|Publication number||US5299548 A|
|Application number||US 07/992,592|
|Publication date||Apr 5, 1994|
|Filing date||Dec 18, 1992|
|Priority date||Dec 18, 1992|
|Publication number||07992592, 992592, US 5299548 A, US 5299548A, US-A-5299548, US5299548 A, US5299548A|
|Original Assignee||The Center For Innovative Technology|
|Export Citation||BiBTeX, EndNote, RefMan|
|Patent Citations (10), Referenced by (12), Classifications (19), Legal Events (4)|
|External Links: USPTO, USPTO Assignment, Espacenet|
1. Field of the Invention
The present invention generally relates to emissions control for small four-cycle gasoline engines and, more particularly, to an improved carburation device which greatly reduces emissions while maintaining acceptable levels of performance.
2. Description of the Prior Art
Emissions from gasoline engines is a major air pollution problem. California has been a leader in enacting regulations aimed at reducing gasoline engine emissions. Until very recently, most of these regulations have been targeted towards automobile emissions. However, small gasoline engines commonly used to power lawn-mowers, emergency generators, and the like, have now been recognized as significant contributors of harmful emissions. Accordingly, California has passed emissions regulations which are estimated to effect about 500,000 small four-cycle engines by the beginning of 1994. Other states as well as the EPA nationally are expected to follow suit in due course.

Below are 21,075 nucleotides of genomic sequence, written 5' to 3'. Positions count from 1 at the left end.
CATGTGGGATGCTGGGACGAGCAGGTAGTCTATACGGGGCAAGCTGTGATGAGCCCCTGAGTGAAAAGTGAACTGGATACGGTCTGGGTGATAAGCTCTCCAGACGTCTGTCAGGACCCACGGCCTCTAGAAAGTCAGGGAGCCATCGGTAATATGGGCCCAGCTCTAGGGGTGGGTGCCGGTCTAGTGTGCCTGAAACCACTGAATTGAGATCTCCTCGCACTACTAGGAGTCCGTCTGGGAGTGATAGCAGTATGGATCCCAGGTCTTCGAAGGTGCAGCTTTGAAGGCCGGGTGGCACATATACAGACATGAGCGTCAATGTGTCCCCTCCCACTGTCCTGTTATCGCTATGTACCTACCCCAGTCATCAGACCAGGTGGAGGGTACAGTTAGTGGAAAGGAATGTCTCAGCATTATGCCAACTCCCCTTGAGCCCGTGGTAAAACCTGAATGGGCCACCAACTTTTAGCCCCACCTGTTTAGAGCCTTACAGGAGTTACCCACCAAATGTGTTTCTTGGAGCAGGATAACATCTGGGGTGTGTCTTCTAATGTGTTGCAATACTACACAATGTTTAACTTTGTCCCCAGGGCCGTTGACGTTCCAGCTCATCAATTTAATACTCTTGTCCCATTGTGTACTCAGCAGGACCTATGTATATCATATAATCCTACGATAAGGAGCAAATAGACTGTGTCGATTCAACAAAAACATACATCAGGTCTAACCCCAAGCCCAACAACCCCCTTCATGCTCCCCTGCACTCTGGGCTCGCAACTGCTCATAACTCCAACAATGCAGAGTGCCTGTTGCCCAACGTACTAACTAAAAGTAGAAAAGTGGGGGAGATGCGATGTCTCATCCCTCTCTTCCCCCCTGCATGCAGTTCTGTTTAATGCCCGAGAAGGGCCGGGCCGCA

Typical automobile emission reduction systems include catalytic converters and fuel control systems. In recent years, computer controlled fuel injection systems have largely replaced conventional carburetors in most automobiles. Unfortunately, the price and complexity of such systems make them impractical for small engine adaptation.